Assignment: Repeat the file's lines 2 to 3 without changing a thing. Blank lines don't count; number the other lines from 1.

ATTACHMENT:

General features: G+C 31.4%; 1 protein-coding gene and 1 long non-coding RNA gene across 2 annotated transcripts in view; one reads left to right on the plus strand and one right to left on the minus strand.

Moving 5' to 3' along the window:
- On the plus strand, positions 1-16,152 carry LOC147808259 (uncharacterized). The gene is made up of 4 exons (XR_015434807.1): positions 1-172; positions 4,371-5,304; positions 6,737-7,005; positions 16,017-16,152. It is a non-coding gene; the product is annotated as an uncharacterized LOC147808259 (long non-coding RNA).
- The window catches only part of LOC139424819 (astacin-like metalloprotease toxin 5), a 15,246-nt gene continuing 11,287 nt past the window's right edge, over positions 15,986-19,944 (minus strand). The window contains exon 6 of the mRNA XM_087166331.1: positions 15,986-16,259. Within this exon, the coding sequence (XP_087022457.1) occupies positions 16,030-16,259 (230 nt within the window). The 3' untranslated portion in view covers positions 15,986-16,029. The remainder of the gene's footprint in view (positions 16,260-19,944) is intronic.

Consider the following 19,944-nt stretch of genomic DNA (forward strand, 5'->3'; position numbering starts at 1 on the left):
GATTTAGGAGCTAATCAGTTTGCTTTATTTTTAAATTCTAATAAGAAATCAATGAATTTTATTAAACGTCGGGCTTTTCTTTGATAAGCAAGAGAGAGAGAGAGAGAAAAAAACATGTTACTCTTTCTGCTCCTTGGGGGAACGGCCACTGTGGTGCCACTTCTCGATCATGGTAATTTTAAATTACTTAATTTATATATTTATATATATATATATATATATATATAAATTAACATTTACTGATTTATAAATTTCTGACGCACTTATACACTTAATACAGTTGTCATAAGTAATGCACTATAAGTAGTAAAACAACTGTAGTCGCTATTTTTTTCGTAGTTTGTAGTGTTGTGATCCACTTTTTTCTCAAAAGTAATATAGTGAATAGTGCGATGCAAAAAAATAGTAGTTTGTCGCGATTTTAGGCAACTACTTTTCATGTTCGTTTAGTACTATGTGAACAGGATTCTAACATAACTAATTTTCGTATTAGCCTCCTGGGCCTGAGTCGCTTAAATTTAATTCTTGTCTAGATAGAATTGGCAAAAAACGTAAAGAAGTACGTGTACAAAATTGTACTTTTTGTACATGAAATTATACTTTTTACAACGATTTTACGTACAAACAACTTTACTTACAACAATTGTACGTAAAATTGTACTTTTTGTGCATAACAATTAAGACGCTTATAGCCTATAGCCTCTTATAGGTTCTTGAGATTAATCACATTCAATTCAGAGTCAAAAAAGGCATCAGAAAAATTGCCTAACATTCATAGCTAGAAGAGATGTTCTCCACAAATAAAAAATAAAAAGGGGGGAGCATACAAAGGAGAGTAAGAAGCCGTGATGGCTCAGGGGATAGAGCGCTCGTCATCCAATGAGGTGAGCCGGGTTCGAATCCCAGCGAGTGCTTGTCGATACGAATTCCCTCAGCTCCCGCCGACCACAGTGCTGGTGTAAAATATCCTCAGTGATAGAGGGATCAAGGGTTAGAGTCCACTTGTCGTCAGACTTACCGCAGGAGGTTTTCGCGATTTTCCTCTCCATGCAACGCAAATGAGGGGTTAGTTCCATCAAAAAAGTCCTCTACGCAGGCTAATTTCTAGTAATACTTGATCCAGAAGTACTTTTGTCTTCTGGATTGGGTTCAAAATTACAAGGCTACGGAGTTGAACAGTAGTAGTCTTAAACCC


Moving 5' to 3' along the window:
- On the plus strand, positions 1-16,152 carry LOC147808259 (uncharacterized). The gene is made up of 4 exons (XR_015434807.1): positions 1-172; positions 4,371-5,304; positions 6,737-7,005; positions 16,017-16,152. It is a non-coding gene; the product is annotated as an uncharacterized LOC147808259 (long non-coding RNA).